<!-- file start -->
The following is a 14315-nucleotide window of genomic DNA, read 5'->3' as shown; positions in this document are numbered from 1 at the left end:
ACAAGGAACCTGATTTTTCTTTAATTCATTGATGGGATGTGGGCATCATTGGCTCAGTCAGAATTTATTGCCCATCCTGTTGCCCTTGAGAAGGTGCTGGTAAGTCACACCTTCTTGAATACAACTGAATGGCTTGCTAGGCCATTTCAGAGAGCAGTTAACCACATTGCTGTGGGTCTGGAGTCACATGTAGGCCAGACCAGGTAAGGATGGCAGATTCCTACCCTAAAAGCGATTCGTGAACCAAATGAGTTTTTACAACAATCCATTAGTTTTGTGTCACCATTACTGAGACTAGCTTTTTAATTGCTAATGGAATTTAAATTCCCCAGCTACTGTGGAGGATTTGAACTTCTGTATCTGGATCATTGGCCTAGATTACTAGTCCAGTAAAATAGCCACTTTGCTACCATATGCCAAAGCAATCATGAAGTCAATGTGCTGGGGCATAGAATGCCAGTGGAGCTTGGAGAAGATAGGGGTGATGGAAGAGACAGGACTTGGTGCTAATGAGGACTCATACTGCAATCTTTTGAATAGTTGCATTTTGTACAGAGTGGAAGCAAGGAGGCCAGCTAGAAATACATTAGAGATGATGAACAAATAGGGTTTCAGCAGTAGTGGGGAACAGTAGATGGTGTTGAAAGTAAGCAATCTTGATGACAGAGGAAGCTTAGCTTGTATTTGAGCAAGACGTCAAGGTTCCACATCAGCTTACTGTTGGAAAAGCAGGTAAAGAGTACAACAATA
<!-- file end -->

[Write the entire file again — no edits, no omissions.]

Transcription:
The following is a 14315-nucleotide window of genomic DNA, read 5'->3' as shown; positions in this document are numbered from 1 at the left end:
ACAAGGAACCTGATTTTTCTTTAATTCATTGATGGGATGTGGGCATCATTGGCTCAGTCAGAATTTATTGCCCATCCTGTTGCCCTTGAGAAGGTGCTGGTAAGTCACACCTTCTTGAATACAACTGAATGGCTTGCTAGGCCATTTCAGAGAGCAGTTAACCACATTGCTGTGGGTCTGGAGTCACATGTAGGCCAGACCAGGTAAGGATGGCAGATTCCTACCCTAAAAGCGATTCGTGAACCAAATGAGTTTTTACAACAATCCATTAGTTTTGTGTCACCATTACTGAGACTAGCTTTTTAATTGCTAATGGAATTTAAATTCCCCAGCTACTGTGGAGGATTTGAACTTCTGTATCTGGATCATTGGCCTAGATTACTAGTCCAGTAAAATAGCCACTTTGCTACCATATGCCAAAGCAATCATGAAGTCAATGTGCTGGGGCATAGAATGCCAGTGGAGCTTGGAGAAGATAGGGGTGATGGAAGAGACAGGACTTGGTGCTAATGAGGACTCATACTGCAATCTTTTGAATAGTTGCATTTTGTACAGAGTGGAAGCAAGGAGGCCAGCTAGAAATACATTAGAGATGATGAACAAATAGGGTTTCAGCAGTAGTGGGGAACAGTAGATGGTGTTGAAAGTAAGCAATCTTGATGACAGAGGAAGCTTAGCTTGTATTTGAGCAAGACGTCAAGGTTCCACATCAGCTTACTGTTGGAAAAGCAGGTAAAGAGTACAACAATA